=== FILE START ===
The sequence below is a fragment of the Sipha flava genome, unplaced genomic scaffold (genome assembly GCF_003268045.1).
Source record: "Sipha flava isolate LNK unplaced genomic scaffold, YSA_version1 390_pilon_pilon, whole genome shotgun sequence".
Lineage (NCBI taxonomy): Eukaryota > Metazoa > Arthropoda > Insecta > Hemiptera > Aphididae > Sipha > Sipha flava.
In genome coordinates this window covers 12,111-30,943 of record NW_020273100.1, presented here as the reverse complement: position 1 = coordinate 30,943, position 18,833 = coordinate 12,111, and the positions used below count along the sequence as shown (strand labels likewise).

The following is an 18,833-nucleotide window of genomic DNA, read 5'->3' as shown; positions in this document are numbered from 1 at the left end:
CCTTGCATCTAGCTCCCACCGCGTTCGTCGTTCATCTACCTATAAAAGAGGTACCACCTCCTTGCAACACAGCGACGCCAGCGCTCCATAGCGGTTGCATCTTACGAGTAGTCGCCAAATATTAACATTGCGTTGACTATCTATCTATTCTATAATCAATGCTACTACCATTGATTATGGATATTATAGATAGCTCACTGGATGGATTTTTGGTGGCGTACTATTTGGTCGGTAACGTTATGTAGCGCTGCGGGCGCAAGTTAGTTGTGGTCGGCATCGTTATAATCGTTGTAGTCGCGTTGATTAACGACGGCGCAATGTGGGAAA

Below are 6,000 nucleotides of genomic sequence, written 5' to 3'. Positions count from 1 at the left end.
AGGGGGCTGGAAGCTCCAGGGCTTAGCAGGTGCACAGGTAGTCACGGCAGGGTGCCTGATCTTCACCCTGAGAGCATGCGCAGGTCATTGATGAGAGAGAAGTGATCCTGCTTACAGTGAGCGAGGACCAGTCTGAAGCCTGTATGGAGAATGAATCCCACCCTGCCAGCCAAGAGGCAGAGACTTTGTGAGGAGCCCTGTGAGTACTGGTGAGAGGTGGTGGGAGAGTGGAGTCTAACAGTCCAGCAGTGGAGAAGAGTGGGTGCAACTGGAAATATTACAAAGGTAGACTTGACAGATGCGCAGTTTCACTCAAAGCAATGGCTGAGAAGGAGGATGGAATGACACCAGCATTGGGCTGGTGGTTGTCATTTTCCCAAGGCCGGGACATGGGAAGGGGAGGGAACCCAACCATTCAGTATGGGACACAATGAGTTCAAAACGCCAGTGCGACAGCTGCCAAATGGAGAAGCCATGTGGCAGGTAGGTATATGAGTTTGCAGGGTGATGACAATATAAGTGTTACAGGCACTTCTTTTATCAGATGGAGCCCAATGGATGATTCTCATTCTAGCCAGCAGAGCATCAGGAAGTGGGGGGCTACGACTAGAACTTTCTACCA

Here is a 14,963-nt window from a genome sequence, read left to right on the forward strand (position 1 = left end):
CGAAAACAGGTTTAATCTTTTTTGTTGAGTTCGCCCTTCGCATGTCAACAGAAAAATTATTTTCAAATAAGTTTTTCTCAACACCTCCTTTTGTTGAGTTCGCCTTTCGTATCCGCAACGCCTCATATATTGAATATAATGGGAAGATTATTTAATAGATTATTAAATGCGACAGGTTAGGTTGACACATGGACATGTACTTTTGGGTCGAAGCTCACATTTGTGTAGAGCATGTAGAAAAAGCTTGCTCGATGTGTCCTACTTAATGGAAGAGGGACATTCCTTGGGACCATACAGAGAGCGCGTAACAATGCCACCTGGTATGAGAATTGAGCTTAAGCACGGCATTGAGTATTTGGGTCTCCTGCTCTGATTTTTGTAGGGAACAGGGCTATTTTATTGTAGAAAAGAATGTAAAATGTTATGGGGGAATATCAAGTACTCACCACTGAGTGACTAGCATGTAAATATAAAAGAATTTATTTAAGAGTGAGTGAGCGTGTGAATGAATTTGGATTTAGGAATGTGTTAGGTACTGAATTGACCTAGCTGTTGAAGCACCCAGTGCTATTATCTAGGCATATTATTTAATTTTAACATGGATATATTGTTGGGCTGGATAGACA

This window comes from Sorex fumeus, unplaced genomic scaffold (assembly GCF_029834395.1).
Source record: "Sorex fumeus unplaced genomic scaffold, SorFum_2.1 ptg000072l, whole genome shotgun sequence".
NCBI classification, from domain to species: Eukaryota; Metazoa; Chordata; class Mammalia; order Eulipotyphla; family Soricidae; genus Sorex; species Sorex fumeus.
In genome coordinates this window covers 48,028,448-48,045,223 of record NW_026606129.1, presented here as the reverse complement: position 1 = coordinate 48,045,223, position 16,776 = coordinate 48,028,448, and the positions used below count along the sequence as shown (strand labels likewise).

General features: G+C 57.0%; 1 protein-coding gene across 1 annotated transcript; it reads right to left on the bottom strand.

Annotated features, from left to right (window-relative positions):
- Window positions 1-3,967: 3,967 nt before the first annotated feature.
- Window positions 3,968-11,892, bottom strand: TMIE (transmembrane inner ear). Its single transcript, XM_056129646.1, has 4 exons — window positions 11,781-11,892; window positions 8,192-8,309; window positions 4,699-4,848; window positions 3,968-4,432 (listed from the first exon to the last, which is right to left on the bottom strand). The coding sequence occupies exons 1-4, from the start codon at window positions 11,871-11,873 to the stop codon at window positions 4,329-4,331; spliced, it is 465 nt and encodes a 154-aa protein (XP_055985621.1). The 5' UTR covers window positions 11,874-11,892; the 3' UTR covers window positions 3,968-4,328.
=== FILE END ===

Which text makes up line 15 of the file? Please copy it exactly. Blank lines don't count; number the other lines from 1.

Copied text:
General features: G+C 57.0%; 1 protein-coding gene across 1 annotated transcript; it reads right to left on the bottom strand.